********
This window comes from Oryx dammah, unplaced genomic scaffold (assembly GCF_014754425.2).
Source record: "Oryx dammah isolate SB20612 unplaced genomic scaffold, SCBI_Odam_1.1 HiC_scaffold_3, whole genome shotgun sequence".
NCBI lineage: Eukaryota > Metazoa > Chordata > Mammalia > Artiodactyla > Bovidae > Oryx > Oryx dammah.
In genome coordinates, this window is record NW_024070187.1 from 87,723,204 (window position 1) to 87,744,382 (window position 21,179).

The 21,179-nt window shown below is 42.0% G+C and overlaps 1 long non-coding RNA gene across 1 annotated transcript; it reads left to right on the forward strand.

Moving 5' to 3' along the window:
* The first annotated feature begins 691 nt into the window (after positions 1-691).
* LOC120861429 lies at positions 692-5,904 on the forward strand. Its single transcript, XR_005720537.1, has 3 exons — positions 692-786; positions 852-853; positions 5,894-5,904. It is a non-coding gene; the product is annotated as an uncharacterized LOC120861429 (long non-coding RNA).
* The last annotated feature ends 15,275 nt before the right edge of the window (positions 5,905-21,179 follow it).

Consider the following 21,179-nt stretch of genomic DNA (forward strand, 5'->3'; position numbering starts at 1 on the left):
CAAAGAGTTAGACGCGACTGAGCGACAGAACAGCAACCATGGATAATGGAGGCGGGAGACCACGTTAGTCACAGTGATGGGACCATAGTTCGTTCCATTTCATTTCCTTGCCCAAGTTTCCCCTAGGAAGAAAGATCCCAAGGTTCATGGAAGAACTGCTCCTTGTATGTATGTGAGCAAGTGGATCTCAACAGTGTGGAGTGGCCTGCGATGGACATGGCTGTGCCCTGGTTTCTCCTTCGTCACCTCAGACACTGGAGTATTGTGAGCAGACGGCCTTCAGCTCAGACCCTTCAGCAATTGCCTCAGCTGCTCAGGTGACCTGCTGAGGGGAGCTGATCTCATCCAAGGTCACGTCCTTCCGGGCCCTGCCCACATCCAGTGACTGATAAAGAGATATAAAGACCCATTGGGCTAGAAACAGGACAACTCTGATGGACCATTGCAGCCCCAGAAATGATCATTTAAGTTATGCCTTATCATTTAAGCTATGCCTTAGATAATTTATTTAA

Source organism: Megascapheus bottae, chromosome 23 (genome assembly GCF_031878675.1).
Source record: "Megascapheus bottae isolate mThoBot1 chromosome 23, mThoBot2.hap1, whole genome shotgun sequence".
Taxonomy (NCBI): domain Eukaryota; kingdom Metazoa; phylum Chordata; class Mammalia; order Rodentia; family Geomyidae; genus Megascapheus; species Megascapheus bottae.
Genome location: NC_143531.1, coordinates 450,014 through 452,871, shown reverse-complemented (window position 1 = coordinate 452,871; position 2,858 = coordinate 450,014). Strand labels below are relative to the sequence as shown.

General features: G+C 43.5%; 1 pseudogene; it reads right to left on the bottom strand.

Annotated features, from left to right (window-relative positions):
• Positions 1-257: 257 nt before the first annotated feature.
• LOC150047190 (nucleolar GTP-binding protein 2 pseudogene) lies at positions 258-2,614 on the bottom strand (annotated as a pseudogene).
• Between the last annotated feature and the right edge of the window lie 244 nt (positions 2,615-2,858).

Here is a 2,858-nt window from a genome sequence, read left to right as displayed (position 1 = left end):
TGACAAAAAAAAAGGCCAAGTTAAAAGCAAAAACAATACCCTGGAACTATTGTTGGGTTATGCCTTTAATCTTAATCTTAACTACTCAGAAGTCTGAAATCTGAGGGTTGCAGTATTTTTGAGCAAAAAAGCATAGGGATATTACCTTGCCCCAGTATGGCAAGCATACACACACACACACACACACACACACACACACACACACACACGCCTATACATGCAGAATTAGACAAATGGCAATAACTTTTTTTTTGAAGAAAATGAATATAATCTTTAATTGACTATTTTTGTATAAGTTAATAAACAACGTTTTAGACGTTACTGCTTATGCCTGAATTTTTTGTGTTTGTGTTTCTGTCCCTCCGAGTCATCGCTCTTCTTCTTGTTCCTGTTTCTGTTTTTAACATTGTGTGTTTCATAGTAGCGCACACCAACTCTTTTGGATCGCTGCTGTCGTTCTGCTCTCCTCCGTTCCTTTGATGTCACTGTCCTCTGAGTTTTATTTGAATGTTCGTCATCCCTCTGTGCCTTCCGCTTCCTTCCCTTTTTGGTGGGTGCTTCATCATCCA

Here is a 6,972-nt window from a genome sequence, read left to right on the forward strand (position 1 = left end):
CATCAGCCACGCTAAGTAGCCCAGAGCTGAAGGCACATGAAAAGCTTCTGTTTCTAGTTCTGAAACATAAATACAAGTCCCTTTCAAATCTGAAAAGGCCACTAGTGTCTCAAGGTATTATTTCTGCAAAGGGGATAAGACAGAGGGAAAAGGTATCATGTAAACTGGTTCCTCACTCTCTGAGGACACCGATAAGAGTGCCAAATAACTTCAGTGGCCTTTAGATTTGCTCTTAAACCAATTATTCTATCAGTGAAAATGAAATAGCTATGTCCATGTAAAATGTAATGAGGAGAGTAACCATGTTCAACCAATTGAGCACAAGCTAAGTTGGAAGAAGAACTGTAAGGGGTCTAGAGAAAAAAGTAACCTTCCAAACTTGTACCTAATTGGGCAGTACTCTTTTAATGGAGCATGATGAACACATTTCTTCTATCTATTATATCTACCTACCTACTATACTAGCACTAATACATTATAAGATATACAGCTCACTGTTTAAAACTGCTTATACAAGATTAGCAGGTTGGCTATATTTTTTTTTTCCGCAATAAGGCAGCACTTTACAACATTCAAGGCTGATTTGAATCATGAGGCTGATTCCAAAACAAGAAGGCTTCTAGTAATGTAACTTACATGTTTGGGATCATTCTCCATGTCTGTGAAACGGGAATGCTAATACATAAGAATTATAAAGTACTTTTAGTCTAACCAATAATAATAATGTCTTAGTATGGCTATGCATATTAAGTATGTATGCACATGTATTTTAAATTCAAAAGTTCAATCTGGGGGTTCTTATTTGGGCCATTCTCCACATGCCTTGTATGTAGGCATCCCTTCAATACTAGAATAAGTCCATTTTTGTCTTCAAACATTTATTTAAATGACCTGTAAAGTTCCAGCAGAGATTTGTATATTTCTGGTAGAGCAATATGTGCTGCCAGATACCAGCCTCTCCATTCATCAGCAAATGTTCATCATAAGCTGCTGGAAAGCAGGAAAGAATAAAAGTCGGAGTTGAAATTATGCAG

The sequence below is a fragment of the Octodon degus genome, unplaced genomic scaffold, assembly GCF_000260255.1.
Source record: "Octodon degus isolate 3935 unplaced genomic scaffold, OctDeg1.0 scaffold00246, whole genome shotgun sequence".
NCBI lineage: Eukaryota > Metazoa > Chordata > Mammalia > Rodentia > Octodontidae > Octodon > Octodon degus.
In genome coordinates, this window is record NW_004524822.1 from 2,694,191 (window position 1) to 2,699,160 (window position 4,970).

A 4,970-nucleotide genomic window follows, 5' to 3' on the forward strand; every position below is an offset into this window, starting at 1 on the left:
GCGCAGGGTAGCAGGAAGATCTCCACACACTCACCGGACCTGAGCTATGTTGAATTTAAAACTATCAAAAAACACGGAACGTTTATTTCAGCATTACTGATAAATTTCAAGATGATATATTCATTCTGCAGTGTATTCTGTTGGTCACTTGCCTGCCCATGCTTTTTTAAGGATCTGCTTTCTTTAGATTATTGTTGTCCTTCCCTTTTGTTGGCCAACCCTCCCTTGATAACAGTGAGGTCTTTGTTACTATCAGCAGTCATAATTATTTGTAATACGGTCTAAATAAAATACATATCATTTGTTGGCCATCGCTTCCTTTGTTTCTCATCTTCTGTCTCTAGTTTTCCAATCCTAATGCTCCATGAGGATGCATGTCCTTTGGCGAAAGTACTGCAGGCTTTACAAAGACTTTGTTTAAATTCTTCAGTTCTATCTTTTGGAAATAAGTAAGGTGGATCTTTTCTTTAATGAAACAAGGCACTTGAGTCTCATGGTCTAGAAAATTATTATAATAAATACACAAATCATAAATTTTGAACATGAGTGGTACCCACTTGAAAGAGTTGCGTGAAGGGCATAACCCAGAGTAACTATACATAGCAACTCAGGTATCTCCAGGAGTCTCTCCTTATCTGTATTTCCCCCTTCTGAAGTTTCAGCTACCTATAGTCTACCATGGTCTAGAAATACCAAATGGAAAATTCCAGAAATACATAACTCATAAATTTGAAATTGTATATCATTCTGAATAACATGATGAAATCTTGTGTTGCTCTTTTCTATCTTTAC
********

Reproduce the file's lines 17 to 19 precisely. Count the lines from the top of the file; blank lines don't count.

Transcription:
Annotated features, from left to right (window-relative positions):
• Positions 1-257: 257 nt before the first annotated feature.
• LOC150047190 (nucleolar GTP-binding protein 2 pseudogene) lies at positions 258-2,614 on the bottom strand (annotated as a pseudogene).